ially desires, on this day, that He whose will, not ours, should ever be done, be everywhere remembered with the profoundest gratitude. The battle of Helena, Ark., was fought this day, by the National troops under the command of Major-General B. M. Prentiss, and the rebels under Generals Marmaduke, Price, and Holmes.--(Docs. 24 and 111.) General Sheridan's division of Rosecrans's army, in pursuit of General Bragg, crossing the Elk River, Tenn., was thrown forward toward Dechard and Cowan, after reoccupying Winchester. This day he sent his cavalry force, under Colonel Watkins of the Sixth Kentucky, toward the mountains. Near University Place, they encountered the rebel cavalry, killed and wounded forty, routed and drove them three miles up the side of the mountain, and returned with the loss of twelve men. The rebels' flight was so precipitate, that they threw away every thing which could at all impede them, and their course could be traced for miles by their cast-off equip
rifle-pit here is a very strong one, and our men were within very close range. Quite a number of the engineers were soon wounded, and it was evident that the old and successful method of pushing men across in boats would have to be adopted. General Howe at once ordered the Twenty-sixth New-Jersey, Colonel Morrison, of the Vermont brigade, to man the boats, push over and storm the rifle-pits. Six of the batteries of the Sixth corps, namely, Williston's, Butler's, Haines's, McCartney's, Cowan's, and McCartby's, were placed in position on the plain, and for nearly two hours shelled the rifle-pits, and the flanks of our position very vigorously. Their practice was excellent, the rifle-pits being almost demolished, yet the casualties among the enemy by shells were few. The rebels stuck to their position until the gallant Jerseymen set foot on the south side of the river, at about half-past 6 o'clock, when, notwithstanding the shower of canister sent after them, they fled before the
er, or by Tantallon, Anderson, Stevenson, Bridgeport, and the mouth of Battle Creek, to same point, and thence by Thurman, or Dunlap and Poe's Tavern, across Walden Ridge. The University Road, though difficult, was the best of these two, that by Cowan, Tantallon, and Stevenson being very rough between Cowan and Anderson, and much longer. There were also three roads across the mountains to the Tennessee River below Stevenson, the best, but much the longest, by Fayetteville and Athens, a distCowan and Anderson, and much longer. There were also three roads across the mountains to the Tennessee River below Stevenson, the best, but much the longest, by Fayetteville and Athens, a distance of seventy miles. The next, a very rough wagon-road from Winchester by Salem, to Larkinsville, and an exceedingly rough road by the way of Mount Top, one branch leading thence to Bellefont and the other to Stevenson. On these latter routes little or no forage was to be found, except at the extremities of the lines, and they were also scarce of water. The one by Athens has both forage and water in abundance. It was evident from this description of the topography, that to reach Cha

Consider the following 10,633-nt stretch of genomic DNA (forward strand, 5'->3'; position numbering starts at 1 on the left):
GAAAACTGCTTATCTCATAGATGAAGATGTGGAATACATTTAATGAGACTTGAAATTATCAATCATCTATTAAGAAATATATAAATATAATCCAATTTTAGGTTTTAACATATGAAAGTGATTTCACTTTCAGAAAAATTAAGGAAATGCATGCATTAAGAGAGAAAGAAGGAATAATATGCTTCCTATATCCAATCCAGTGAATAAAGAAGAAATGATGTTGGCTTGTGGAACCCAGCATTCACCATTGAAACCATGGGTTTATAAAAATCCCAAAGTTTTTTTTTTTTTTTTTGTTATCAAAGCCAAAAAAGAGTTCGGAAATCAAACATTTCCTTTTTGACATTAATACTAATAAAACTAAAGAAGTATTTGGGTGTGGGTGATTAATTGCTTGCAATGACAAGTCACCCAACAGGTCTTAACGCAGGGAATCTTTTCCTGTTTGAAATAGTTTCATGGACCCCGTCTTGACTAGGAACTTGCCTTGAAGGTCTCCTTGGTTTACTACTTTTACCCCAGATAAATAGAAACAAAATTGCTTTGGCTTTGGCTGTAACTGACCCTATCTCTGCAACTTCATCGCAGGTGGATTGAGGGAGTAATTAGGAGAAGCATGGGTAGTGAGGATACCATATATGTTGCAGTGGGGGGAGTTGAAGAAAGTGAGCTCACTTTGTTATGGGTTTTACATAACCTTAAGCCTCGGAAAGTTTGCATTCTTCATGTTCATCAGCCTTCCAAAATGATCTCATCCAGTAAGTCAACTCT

itles him to the highest credit for military skill. We would mark such a man in our army for promotion. We attacked the place with two regiments, sending the remainder of our force across at an-other ford. The place was judiciously chosen and skilfully defended, and the result was that we were repulsed with severe loss — about twenty-five killed and twenty wounded. Among the killed, as usual, were our best men and officers, including Colonel Chenault, Major Brent, Captain Tribble, Lieutenants Cowan, Ferguson, and an-other lieutenant whose name I do not remember. Our march thus far has been very fatiguing — bad roads, little rest or sleep, little to eat, and a fight every day. Yet our men are cheerful, even buoyant. ant, and to see them pressing along barefooted, hurrahing and singing, would cause one to appreciate what those who are fighting in a just and holy cause will endure. About three o'clock, as I rode on about forty yards in advance, I heard the General exclaim somethi
, distribute our rations, and prepare for the contest. While this was progressing, I determined to cut, if possible, the railroad in Bragg's rear. Wilder's brigade was sent to burn Elk River bridge and destroy the railroad between Decherd and Cowan, and Brigadier-General John Beatty, with a brigade of infantry, to Hillsboro, to cover and support his movements. General Sheridan's division came in June twenty-eighth, and all McCook's corps arrived before the night of the twenty-ninth, trool of General Mitchell, they forced the passage of the river after a sharp conflict. Night closed the pursuit. July third, General Sheridan succeeded in crossing Elk River, and, supported by General J. C. Davis's division, pursued the enemy to Cowan, where he. learned the enemy had crossed the mountains with his artillery and infantry by University and Sweden's Cove, and that the cavalry only would be found covering their rear. General Thomas got over his troops the same day, Negley's divis
idgeport, Ala., as much of my corps as could be spared from the duty of guarding the railroad depots, exposed points north of the Tennessee River, etc., and from that point to move them to the support of the main body of the army. McCook's brigade, which was relieved by Colonel Mizner, was ordered from Columbia to Bridgeport, where it arrived on the tenth instant. Two brigades of General Steedman's division, which were relieved from duty along the lines of railroad from Murfreesboro to Cowan, and from Wartrace to Shelbyville, by other troops from the rear, arrived at Bridgeport on the eleventh instant. The Twenty-second regiment Michigan infantry, under command of Colonel Le Favour, was sent direct to Bridgeport by railroad from Nashville, and was there attached to General Steedman's command. The Eighty-ninth regiment Ohio infantry was also attached to the same command, having been sent to Bridgeport from Tracy City. The difficulties to be overcome in forwarding and in co